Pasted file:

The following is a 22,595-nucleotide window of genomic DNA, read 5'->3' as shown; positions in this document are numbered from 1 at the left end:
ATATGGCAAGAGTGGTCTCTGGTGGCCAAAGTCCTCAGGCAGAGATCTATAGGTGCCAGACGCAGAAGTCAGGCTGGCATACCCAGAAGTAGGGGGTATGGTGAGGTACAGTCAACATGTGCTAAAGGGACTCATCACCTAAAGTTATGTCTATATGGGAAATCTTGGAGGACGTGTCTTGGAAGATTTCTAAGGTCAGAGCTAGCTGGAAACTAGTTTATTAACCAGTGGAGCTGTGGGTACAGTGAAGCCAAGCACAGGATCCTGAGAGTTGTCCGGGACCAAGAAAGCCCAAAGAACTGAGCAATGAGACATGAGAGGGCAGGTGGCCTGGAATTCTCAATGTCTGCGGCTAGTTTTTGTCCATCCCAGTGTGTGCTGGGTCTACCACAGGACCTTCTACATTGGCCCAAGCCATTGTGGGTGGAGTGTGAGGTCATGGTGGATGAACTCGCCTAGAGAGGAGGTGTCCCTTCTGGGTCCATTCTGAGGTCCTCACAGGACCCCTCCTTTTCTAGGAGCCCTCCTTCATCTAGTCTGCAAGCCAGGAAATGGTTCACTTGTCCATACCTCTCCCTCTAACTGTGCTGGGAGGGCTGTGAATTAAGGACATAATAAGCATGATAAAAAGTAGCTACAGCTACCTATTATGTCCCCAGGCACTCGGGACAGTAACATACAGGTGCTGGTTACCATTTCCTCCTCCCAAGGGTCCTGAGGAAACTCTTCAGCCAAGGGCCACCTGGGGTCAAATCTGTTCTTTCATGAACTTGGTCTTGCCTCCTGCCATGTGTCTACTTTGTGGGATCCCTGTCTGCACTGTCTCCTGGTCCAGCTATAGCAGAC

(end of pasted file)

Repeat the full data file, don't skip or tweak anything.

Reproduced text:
The following is a 22,595-nucleotide window of genomic DNA, read 5'->3' as shown; positions in this document are numbered from 1 at the left end:
ATATGGCAAGAGTGGTCTCTGGTGGCCAAAGTCCTCAGGCAGAGATCTATAGGTGCCAGACGCAGAAGTCAGGCTGGCATACCCAGAAGTAGGGGGTATGGTGAGGTACAGTCAACATGTGCTAAAGGGACTCATCACCTAAAGTTATGTCTATATGGGAAATCTTGGAGGACGTGTCTTGGAAGATTTCTAAGGTCAGAGCTAGCTGGAAACTAGTTTATTAACCAGTGGAGCTGTGGGTACAGTGAAGCCAAGCACAGGATCCTGAGAGTTGTCCGGGACCAAGAAAGCCCAAAGAACTGAGCAATGAGACATGAGAGGGCAGGTGGCCTGGAATTCTCAATGTCTGCGGCTAGTTTTTGTCCATCCCAGTGTGTGCTGGGTCTACCACAGGACCTTCTACATTGGCCCAAGCCATTGTGGGTGGAGTGTGAGGTCATGGTGGATGAACTCGCCTAGAGAGGAGGTGTCCCTTCTGGGTCCATTCTGAGGTCCTCACAGGACCCCTCCTTTTCTAGGAGCCCTCCTTCATCTAGTCTGCAAGCCAGGAAATGGTTCACTTGTCCATACCTCTCCCTCTAACTGTGCTGGGAGGGCTGTGAATTAAGGACATAATAAGCATGATAAAAAGTAGCTACAGCTACCTATTATGTCCCCAGGCACTCGGGACAGTAACATACAGGTGCTGGTTACCATTTCCTCCTCCCAAGGGTCCTGAGGAAACTCTTCAGCCAAGGGCCACCTGGGGTCAAATCTGTTCTTTCATGAACTTGGTCTTGCCTCCTGCCATGTGTCTACTTTGTGGGATCCCTGTCTGCACTGTCTCCTGGTCCAGCTATAGCAGAC